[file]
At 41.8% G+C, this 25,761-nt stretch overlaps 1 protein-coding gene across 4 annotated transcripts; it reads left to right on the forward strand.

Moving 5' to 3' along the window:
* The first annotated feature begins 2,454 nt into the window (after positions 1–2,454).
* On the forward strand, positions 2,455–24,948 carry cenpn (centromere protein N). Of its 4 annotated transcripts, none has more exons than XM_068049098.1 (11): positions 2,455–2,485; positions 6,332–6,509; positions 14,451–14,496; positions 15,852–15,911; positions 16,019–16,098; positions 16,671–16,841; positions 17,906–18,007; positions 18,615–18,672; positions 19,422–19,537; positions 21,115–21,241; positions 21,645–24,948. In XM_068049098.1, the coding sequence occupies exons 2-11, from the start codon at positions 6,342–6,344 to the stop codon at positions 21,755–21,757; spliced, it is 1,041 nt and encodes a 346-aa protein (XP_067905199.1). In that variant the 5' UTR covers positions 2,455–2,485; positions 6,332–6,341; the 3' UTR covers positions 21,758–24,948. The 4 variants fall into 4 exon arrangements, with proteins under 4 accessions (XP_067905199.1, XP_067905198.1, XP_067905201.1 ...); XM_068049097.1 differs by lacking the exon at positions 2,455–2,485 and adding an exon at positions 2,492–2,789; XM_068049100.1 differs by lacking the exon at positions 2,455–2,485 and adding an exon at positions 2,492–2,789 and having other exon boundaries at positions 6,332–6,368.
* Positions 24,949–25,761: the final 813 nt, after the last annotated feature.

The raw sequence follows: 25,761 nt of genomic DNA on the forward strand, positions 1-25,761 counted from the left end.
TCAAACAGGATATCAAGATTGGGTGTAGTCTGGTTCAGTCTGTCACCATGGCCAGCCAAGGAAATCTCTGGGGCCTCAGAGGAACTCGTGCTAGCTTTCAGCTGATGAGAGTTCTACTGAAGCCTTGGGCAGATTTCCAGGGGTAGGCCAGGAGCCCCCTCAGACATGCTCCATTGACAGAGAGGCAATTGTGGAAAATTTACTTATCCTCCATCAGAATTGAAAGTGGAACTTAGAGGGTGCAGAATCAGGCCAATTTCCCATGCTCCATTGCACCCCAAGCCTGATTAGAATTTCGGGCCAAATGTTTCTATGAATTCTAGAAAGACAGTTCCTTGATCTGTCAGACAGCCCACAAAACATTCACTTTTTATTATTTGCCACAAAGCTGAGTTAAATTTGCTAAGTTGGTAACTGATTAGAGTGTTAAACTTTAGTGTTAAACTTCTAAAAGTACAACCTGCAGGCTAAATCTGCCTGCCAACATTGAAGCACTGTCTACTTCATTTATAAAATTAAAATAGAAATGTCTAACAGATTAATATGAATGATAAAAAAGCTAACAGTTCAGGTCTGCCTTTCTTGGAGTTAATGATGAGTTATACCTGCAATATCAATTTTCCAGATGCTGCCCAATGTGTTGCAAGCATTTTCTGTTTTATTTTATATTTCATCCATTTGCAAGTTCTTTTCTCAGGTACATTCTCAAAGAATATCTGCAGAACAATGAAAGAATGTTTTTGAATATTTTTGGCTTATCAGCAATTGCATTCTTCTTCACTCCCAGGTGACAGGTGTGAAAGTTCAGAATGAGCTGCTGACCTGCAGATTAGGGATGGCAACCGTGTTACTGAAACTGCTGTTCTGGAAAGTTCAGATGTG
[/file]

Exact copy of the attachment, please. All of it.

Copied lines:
At 41.8% G+C, this 25,761-nt stretch overlaps 1 protein-coding gene across 4 annotated transcripts; it reads left to right on the forward strand.

Moving 5' to 3' along the window:
* The first annotated feature begins 2,454 nt into the window (after positions 1–2,454).
* On the forward strand, positions 2,455–24,948 carry cenpn (centromere protein N). Of its 4 annotated transcripts, none has more exons than XM_068049098.1 (11): positions 2,455–2,485; positions 6,332–6,509; positions 14,451–14,496; positions 15,852–15,911; positions 16,019–16,098; positions 16,671–16,841; positions 17,906–18,007; positions 18,615–18,672; positions 19,422–19,537; positions 21,115–21,241; positions 21,645–24,948. In XM_068049098.1, the coding sequence occupies exons 2-11, from the start codon at positions 6,342–6,344 to the stop codon at positions 21,755–21,757; spliced, it is 1,041 nt and encodes a 346-aa protein (XP_067905199.1). In that variant the 5' UTR covers positions 2,455–2,485; positions 6,332–6,341; the 3' UTR covers positions 21,758–24,948. The 4 variants fall into 4 exon arrangements, with proteins under 4 accessions (XP_067905199.1, XP_067905198.1, XP_067905201.1 ...); XM_068049097.1 differs by lacking the exon at positions 2,455–2,485 and adding an exon at positions 2,492–2,789; XM_068049100.1 differs by lacking the exon at positions 2,455–2,485 and adding an exon at positions 2,492–2,789 and having other exon boundaries at positions 6,332–6,368.
* Positions 24,949–25,761: the final 813 nt, after the last annotated feature.

The raw sequence follows: 25,761 nt of genomic DNA on the forward strand, positions 1-25,761 counted from the left end.
TCAAACAGGATATCAAGATTGGGTGTAGTCTGGTTCAGTCTGTCACCATGGCCAGCCAAGGAAATCTCTGGGGCCTCAGAGGAACTCGTGCTAGCTTTCAGCTGATGAGAGTTCTACTGAAGCCTTGGGCAGATTTCCAGGGGTAGGCCAGGAGCCCCCTCAGACATGCTCCATTGACAGAGAGGCAATTGTGGAAAATTTACTTATCCTCCATCAGAATTGAAAGTGGAACTTAGAGGGTGCAGAATCAGGCCAATTTCCCATGCTCCATTGCACCCCAAGCCTGATTAGAATTTCGGGCCAAATGTTTCTATGAATTCTAGAAAGACAGTTCCTTGATCTGTCAGACAGCCCACAAAACATTCACTTTTTATTATTTGCCACAAAGCTGAGTTAAATTTGCTAAGTTGGTAACTGATTAGAGTGTTAAACTTTAGTGTTAAACTTCTAAAAGTACAACCTGCAGGCTAAATCTGCCTGCCAACATTGAAGCACTGTCTACTTCATTTATAAAATTAAAATAGAAATGTCTAACAGATTAATATGAATGATAAAAAAGCTAACAGTTCAGGTCTGCCTTTCTTGGAGTTAATGATGAGTTATACCTGCAATATCAATTTTCCAGATGCTGCCCAATGTGTTGCAAGCATTTTCTGTTTTATTTTATATTTCATCCATTTGCAAGTTCTTTTCTCAGGTACATTCTCAAAGAATATCTGCAGAACAATGAAAGAATGTTTTTGAATATTTTTGGCTTATCAGCAATTGCATTCTTCTTCACTCCCAGGTGACAGGTGTGAAAGTTCAGAATGAGCTGCTGACCTGCAGATTAGGGATGGCAACCGTGTTACTGAAACTGCTGTTCTGGAAAGTTCAGATGTG